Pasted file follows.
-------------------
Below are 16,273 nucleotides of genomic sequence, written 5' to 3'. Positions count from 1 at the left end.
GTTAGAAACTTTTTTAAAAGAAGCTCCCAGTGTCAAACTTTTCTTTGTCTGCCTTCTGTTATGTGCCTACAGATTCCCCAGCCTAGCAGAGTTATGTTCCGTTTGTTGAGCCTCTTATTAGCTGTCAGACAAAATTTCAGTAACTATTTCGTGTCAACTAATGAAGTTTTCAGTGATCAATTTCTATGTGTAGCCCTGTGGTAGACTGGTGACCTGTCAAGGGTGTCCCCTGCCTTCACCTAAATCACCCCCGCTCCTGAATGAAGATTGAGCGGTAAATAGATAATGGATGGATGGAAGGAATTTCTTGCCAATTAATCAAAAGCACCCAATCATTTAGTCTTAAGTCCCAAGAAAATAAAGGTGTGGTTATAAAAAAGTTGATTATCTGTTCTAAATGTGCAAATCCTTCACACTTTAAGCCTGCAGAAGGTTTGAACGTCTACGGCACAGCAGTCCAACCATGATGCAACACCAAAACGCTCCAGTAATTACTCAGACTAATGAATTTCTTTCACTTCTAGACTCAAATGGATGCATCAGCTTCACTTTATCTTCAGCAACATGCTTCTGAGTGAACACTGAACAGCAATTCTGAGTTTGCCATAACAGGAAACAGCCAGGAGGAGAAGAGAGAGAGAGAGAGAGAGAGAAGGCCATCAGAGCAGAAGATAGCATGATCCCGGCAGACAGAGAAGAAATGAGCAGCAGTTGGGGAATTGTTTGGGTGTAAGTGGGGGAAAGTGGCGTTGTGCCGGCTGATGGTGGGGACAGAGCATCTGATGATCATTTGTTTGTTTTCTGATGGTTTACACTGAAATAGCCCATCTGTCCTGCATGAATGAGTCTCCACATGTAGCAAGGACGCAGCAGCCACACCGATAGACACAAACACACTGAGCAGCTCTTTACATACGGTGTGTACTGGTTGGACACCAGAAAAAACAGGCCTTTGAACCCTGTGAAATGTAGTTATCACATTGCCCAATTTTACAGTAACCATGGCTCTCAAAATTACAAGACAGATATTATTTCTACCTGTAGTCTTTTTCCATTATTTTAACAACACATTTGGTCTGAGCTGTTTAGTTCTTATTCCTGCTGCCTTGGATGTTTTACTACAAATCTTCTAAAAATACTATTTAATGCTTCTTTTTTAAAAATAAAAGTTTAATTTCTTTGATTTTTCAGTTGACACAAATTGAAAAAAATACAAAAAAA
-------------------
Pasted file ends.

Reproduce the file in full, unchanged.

Below are 16,273 nucleotides of genomic sequence, written 5' to 3'. Positions count from 1 at the left end.
GTTAGAAACTTTTTTAAAAGAAGCTCCCAGTGTCAAACTTTTCTTTGTCTGCCTTCTGTTATGTGCCTACAGATTCCCCAGCCTAGCAGAGTTATGTTCCGTTTGTTGAGCCTCTTATTAGCTGTCAGACAAAATTTCAGTAACTATTTCGTGTCAACTAATGAAGTTTTCAGTGATCAATTTCTATGTGTAGCCCTGTGGTAGACTGGTGACCTGTCAAGGGTGTCCCCTGCCTTCACCTAAATCACCCCCGCTCCTGAATGAAGATTGAGCGGTAAATAGATAATGGATGGATGGAAGGAATTTCTTGCCAATTAATCAAAAGCACCCAATCATTTAGTCTTAAGTCCCAAGAAAATAAAGGTGTGGTTATAAAAAAGTTGATTATCTGTTCTAAATGTGCAAATCCTTCACACTTTAAGCCTGCAGAAGGTTTGAACGTCTACGGCACAGCAGTCCAACCATGATGCAACACCAAAACGCTCCAGTAATTACTCAGACTAATGAATTTCTTTCACTTCTAGACTCAAATGGATGCATCAGCTTCACTTTATCTTCAGCAACATGCTTCTGAGTGAACACTGAACAGCAATTCTGAGTTTGCCATAACAGGAAACAGCCAGGAGGAGAAGAGAGAGAGAGAGAGAGAGAGAAGGCCATCAGAGCAGAAGATAGCATGATCCCGGCAGACAGAGAAGAAATGAGCAGCAGTTGGGGAATTGTTTGGGTGTAAGTGGGGGAAAGTGGCGTTGTGCCGGCTGATGGTGGGGACAGAGCATCTGATGATCATTTGTTTGTTTTCTGATGGTTTACACTGAAATAGCCCATCTGTCCTGCATGAATGAGTCTCCACATGTAGCAAGGACGCAGCAGCCACACCGATAGACACAAACACACTGAGCAGCTCTTTACATACGGTGTGTACTGGTTGGACACCAGAAAAAACAGGCCTTTGAACCCTGTGAAATGTAGTTATCACATTGCCCAATTTTACAGTAACCATGGCTCTCAAAATTACAAGACAGATATTATTTCTACCTGTAGTCTTTTTCCATTATTTTAACAACACATTTGGTCTGAGCTGTTTAGTTCTTATTCCTGCTGCCTTGGATGTTTTACTACAAATCTTCTAAAAATACTATTTAATGCTTCTTTTTTAAAAATAAAAGTTTAATTTCTTTGATTTTTCAGTTGACACAAATTGAAAAAAATACAAAAAAA